On December 6, the Parliament of Georgia endorsed with 77 votes in favor and two against its new Rules of Procedure. The document is in line with the new Constitution, which is to enter into force upon President-elect Salome Zurabishvili’s inauguration on December 16.
MPs from the European Georgia, the United National Movement and the Alliance of Patriots did not participate in the process. Two Georgian Dream lawmakers voted against.
According to the explanatory note of the new Rules of Procedure, the key objective of the document is “to form the Parliament into a strong institution characteristic for parliamentary system of governance.”
“The current Rules of Procedure have demonstrated a number of shortcomings in terms of legislative and oversight processes; the norms are tailored to rapid law-making that fails to ensure high quality work of the Parliament,” reads the explanatory note.
Upgraded oversight function
Like the previous one, the new Rules of Procedure document sets out regulations for the work of the legislature and its bodies, as well as its relations with other branches of government. According to the explanatory note, one of the main purposes of the new Rules of Procedures is to strengthen the Parliament’s oversight function, especially in fields of defense and security.
Seat in Kutaisi
Under the new Rules of Procedure, Kutaisi will no longer be the parliamentary seat, and both – plenary and committee hearings – will be held in the Parliament building in Tbilisi. The legislature will be able to hold sittings outside Tbilisi in cases when the seat of the Parliament can not function, such as under the martial law or in a state of emergency. In these cases, the Chairperson of the Parliament can call the session at another location.
The Cabinet reports differently
Under the new regulations, the Prime Minister has to present an annual report on implementation of the government program during the last month of plenary sittings of the Spring Session, in June.
The Parliament, at the request of a committee or a faction, will be able to summon government members and other officials accountable to the legislature (prosecutor general, head of the state security service) to plenary sittings with a majority vote, but with no less than 1/3 of the Parliament members, instead of the previous 1/5.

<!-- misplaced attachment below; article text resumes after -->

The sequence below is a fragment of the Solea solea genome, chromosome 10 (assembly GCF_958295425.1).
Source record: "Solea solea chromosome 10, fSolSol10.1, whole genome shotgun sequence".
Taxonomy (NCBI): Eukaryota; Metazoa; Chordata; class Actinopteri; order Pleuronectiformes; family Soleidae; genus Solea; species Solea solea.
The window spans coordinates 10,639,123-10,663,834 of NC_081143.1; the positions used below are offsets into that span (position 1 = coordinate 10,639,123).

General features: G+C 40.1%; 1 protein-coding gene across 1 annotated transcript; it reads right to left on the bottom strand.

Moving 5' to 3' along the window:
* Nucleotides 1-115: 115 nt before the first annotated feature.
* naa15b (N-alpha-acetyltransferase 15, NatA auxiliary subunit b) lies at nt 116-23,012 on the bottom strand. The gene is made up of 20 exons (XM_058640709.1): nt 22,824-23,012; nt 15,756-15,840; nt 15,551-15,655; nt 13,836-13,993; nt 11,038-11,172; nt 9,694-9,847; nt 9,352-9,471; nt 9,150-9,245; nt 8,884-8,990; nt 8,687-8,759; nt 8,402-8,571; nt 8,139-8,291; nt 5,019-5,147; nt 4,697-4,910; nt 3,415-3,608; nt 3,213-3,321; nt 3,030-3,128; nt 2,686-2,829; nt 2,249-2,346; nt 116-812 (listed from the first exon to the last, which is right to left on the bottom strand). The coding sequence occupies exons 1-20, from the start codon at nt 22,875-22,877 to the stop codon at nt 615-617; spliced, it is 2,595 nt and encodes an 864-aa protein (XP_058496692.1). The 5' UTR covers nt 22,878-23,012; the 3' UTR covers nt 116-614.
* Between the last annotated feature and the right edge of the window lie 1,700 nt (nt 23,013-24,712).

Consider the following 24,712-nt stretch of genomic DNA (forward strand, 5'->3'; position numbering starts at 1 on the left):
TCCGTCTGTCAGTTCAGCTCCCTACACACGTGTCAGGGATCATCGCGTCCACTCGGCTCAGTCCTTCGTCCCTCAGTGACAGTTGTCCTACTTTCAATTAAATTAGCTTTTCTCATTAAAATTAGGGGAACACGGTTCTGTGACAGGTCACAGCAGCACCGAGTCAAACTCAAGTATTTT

A group of no less than seven lawmakers (down from the previous ten) will have the right to address the Government of Georgia and other agencies accountable to the Parliament with a written question. The addressee will have to appear before the Parliament to give its response (four times a year – in March, May, September, November).
A parliamentary committee enjoys the right to summon officials as well. An official can be invited to committee hearings by majority of its members or an individual faction. The latter has the right to invite officials only if it has a member sitting in the committee. Opposition criticizes this provision, saying it limits the functions of the parliamentary factions.
Debates rules also changed
There are new rules for holding political debates. If previously, fractions, majority and minority groups had the right to request political debates, the debates will now have to be requested by at least 1/5 of the Parliament members.
The Parliament’s new Rules of Procedure will enter into force from January 1, 2019.
Political assessments: opposition says its role curbed
Deputy Parliament Speaker Tamar Chugoshvili, who authored the document, said the new rules of procedure will make the legislative process “more dynamic and more interesting.” “We expect more frequent visits of government officials to the Parliament, as well as a significantly improved lawmaking process,” the Deputy Speaker noted.
Hopes for the new document are lower in the opposition.
MP Sergi Kapanadze of the European Georgia said under the new regulations, “opposition and parliamentary factions will no longer be able to summon ministers.” “The new document has actually left the opposition functionless; it deprived us of the opportunity to ask normal questions and enter into discussion with government members,” he told Civil.ge.
Kapanadze added that the ruling party rejected the idea of political debates and did not take the opposition’s recommendations into consideration. “In these circumstances, it would not be right to attend the sitting and create an illusion of participation [in the discussions]… They have actually tailored the Rules of Procedure to themselves,” he added.
MP Roman Gotsiridze of the United National Movement stressed some articles of the new Rules of Procedure, including on inviting ministers to the Parliament, could be assessed positively, but at the same time there are “worsened” provisions, including the one on removing the right of parliamentary factions to summon ministers.
“The role of parliamentary factions as part of the political system has been diminished, and this has also diminished the role of the opposition; only committees will now be able to summon ministers and if the opposition does not have enough members in the committees, it means only the majority group will enjoy this right,” the lawmaker told Civil.ge.
“So, it turns out that they are creating favorable conditions for the government by avoiding hard questions from the opposition,” Gotsiridze added.